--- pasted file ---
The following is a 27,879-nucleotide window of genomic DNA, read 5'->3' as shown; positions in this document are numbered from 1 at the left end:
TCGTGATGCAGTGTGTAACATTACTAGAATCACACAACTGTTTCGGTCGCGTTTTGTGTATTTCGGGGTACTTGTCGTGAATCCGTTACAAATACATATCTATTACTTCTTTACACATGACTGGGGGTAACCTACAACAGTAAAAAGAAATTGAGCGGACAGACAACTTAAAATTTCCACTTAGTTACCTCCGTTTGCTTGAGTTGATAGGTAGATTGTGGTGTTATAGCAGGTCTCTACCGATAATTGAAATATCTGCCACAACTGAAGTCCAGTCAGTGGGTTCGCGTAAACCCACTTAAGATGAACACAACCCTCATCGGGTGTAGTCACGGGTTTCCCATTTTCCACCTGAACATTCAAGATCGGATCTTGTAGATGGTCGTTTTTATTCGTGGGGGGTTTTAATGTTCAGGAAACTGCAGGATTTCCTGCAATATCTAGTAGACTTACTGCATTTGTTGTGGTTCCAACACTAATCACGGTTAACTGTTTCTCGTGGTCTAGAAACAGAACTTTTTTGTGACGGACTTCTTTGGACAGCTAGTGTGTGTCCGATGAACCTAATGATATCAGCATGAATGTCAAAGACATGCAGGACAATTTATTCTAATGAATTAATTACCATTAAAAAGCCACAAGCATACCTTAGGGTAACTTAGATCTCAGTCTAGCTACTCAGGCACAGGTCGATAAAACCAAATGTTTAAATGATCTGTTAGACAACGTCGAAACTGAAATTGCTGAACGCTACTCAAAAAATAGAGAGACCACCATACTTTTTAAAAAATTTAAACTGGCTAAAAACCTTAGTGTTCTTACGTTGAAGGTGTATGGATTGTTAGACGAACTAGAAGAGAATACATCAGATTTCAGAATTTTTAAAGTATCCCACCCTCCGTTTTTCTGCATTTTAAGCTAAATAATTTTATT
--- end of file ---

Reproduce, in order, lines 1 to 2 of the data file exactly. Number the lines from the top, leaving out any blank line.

The following is a 27,879-nucleotide window of genomic DNA, read 5'->3' as shown; positions in this document are numbered from 1 at the left end:
TCGTGATGCAGTGTGTAACATTACTAGAATCACACAACTGTTTCGGTCGCGTTTTGTGTATTTCGGGGTACTTGTCGTGAATCCGTTACAAATACATATCTATTACTTCTTTACACATGACTGGGGGTAACCTACAACAGTAAAAAGAAATTGAGCGGACAGACAACTTAAAATTTCCACTTAGTTACCTCCGTTTGCTTGAGTTGATAGGTAGATTGTGGTGTTATAGCAGGTCTCTACCGATAATTGAAATATCTGCCACAACTGAAGTCCAGTCAGTGGGTTCGCGTAAACCCACTTAAGATGAACACAACCCTCATCGGGTGTAGTCACGGGTTTCCCATTTTCCACCTGAACATTCAAGATCGGATCTTGTAGATGGTCGTTTTTATTCGTGGGGGGTTTTAATGTTCAGGAAACTGCAGGATTTCCTGCAATATCTAGTAGACTTACTGCATTTGTTGTGGTTCCAACACTAATCACGGTTAACTGTTTCTCGTGGTCTAGAAACAGAACTTTTTTGTGACGGACTTCTTTGGACAGCTAGTGTGTGTCCGATGAACCTAATGATATCAGCATGAATGTCAAAGACATGCAGGACAATTTATTCTAATGAATTAATTACCATTAAAAAGCCACAAGCATACCTTAGGGTAACTTAGATCTCAGTCTAGCTACTCAGGCACAGGTCGATAAAACCAAATGTTTAAATGATCTGTTAGACAACGTCGAAACTGAAATTGCTGAACGCTACTCAAAAAATAGAGAGACCACCATACTTTTTAAAAAATTTAAACTGGCTAAAAACCTTAGTGTTCTTACGTTGAAGGTGTATGGATTGTTAGACGAACTAGAAGAGAATACATCAGATTTCAGAATTTTTAAAGTATCCCACCCTCCGTTTTTCTGCATTTTAAGCTAAATAATTTTATT